Regrettably, with their final effort, San Francisco, American Music Club went out with a whimper, not a bang. An undeveloped, erratic collection of songs, the record suffers under the weight of overly slick, commercial arrangements, and production which renders tracks like “It’s Your Birthday,” “Wish the World Away,” and “Hello Amsterdam” as bland alterna-rock; only the effervescent “Can You Help Me?” manages to absorb and transcend its glossy pop veneer. Still, Mark Eitzel goes down swinging, conjuring a handful of haunting gems — the best cuts on San Francisco, from the luminous opener “Fearless.” to the achingly tender “The Thorn in My Side Is Gone,” are also the most simple; AMC never needed adornment, just a sympathetic ear.
Coffin Up Blood,is a combination of Americana, Alt. Country, JUG-Rock, Blues, and Florida Swamp-Noir.Every nuance of the band’s distinctive sound is here. Most bands might use a jug, harmonica, wash tub bass, mandolin, or washboard as a single effect in a song here or there, but with The Bloody Jug Band, those are just some of the band members’ primary instruments, and they can be prominently heard, without taking away from the rest of the song.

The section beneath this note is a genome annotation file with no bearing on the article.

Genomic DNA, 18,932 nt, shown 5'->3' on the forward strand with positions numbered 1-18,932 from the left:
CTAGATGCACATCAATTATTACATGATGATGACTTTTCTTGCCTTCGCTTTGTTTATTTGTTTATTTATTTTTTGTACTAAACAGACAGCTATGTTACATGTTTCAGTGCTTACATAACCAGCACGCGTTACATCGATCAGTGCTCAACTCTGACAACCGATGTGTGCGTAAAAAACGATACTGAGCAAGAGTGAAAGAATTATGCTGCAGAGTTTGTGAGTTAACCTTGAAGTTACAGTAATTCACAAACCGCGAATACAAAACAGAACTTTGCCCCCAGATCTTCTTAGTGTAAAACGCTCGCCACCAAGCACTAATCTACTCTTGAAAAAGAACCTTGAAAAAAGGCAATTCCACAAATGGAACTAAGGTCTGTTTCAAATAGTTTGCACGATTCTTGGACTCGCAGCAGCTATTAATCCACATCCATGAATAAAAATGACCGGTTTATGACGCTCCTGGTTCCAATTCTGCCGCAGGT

The album is again dominated by O’Hooley’s inventive piano playing, first heard when she was with the Unthanks, but here she also adds accordion, while the occasional backing is provided mostly by strings. To this the duo add their finest harmony singing to date, particularly on the unaccompanied tracks: the Irish ballad She Lived Beside the Anner and an exquisite reworking of Massive Attack’s Teardrop.
mp3 320 kbps | 124 MB | UJ
GP is American singer-songwriter Gram Parsons’ debut solo album. Working with a crack band of L.A. and Nashville’s finest (including James Burton on guitar, Ronnie Tutt on drums, Byron Berline on fiddle, and Glen D. Hardin on piano).